That's why it's so interesting to hear that the HBA of Maryland is working closely with officials in Carroll County, west of Baltimore, to solve the county's water crisis.
The water shortage came to a head last summer when the Maryland Department of Environment (MDE) determined that the city of Westminster, located in Carroll County, had an insufficient water supply to handle drought conditions. The state issued a moratorium on new residential projects, directing the city to stop approving new building permits.
In response to the situation, as well as similar water shortages countywide and throughout the region, Carroll County planned to host a “Water Summit” early this month.
Steve Horn, the county's planning director, says the first meeting will focus on water rights and water law and will bring together officials from the Carroll County government and the county's eight municipalities. Business groups such as the HBA will be welcome to attend the sessions as observers.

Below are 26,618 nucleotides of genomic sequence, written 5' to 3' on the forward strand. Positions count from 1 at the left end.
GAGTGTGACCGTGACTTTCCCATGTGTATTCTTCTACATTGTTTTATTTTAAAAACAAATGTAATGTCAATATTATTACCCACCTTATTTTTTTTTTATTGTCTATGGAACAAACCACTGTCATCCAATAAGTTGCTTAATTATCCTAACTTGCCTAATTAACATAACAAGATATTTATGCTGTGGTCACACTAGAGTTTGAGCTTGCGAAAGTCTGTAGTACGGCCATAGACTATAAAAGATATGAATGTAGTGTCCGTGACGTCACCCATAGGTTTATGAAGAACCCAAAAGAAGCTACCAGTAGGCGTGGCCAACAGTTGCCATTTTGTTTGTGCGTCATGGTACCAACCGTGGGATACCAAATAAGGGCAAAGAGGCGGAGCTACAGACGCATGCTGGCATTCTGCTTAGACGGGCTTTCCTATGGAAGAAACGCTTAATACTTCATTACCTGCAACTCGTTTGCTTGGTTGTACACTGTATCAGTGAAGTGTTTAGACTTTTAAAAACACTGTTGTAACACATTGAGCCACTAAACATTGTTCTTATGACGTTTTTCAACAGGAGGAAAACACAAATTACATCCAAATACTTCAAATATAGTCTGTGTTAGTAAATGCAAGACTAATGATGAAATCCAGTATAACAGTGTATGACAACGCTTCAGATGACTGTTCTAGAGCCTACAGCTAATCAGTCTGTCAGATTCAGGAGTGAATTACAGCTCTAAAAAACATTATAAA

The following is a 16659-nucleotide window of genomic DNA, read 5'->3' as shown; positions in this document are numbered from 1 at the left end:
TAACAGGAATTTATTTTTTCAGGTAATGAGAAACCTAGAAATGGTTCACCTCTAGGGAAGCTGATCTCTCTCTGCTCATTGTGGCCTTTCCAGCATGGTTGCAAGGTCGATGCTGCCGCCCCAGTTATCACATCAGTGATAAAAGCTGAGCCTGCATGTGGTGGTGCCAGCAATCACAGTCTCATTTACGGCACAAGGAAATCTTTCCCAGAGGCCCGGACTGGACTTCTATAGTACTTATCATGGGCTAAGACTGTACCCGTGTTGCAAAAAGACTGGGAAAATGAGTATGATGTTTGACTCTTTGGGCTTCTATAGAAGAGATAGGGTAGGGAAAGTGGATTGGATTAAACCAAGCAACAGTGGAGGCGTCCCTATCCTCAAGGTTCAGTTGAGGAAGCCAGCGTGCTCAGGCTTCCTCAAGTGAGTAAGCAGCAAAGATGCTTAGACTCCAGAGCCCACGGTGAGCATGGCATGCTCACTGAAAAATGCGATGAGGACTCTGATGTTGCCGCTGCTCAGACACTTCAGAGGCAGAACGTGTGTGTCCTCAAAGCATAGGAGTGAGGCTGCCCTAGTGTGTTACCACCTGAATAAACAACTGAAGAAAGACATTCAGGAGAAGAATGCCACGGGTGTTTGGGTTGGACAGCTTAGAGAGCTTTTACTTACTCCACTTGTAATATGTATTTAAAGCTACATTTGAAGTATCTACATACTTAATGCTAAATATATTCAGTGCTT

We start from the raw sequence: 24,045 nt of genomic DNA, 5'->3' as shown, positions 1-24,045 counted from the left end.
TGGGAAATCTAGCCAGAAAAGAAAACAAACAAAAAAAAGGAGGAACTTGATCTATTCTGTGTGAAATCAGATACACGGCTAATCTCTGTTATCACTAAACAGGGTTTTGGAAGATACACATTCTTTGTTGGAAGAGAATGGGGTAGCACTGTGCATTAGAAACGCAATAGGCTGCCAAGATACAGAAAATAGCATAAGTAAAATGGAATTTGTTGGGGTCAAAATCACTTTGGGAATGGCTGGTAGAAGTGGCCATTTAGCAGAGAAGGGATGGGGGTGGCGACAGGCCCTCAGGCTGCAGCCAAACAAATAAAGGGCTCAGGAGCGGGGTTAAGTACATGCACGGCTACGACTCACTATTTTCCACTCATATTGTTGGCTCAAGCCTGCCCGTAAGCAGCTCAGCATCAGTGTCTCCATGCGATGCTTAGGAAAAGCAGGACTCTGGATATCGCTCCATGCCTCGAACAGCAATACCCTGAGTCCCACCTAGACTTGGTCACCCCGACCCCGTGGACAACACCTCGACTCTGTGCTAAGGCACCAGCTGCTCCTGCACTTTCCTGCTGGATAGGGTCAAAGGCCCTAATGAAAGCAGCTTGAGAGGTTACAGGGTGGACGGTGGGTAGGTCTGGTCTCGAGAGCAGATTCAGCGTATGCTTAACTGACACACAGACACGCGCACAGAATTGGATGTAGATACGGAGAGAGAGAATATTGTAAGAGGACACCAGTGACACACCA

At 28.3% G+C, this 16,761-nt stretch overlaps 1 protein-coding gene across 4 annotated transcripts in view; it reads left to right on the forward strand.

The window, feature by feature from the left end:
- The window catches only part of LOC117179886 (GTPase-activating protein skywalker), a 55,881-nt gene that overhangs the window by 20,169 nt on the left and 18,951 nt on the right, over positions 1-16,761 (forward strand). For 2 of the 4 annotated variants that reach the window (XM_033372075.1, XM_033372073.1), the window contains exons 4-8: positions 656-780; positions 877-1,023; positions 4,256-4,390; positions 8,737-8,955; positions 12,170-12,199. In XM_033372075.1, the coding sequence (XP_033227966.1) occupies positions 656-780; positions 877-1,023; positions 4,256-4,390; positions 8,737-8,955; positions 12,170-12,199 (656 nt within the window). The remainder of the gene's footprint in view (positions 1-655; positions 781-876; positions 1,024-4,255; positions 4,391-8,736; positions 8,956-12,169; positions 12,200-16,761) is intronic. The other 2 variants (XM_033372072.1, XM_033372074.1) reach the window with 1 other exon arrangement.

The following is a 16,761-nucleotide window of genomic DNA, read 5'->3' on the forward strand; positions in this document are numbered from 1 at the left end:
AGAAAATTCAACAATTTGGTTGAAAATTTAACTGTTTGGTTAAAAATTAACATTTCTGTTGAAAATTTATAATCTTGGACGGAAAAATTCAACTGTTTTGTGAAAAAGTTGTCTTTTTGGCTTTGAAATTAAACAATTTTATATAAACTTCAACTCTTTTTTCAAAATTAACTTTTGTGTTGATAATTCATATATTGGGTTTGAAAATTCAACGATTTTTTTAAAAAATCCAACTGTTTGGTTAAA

“We will also invite state and federal officials to future meetings later this year,” says Horn, who adds that solutions under discussion include drilling wells and building reservoirs.
Both approaches have their difficulties. Drilling in the rocky terrain in Western Maryland is a hit-and-miss proposition, which can make the procedure very expensive. And building a reservoir requires a genuine consensus among, local, county, state, and federal officials, a difficult and time-consuming process.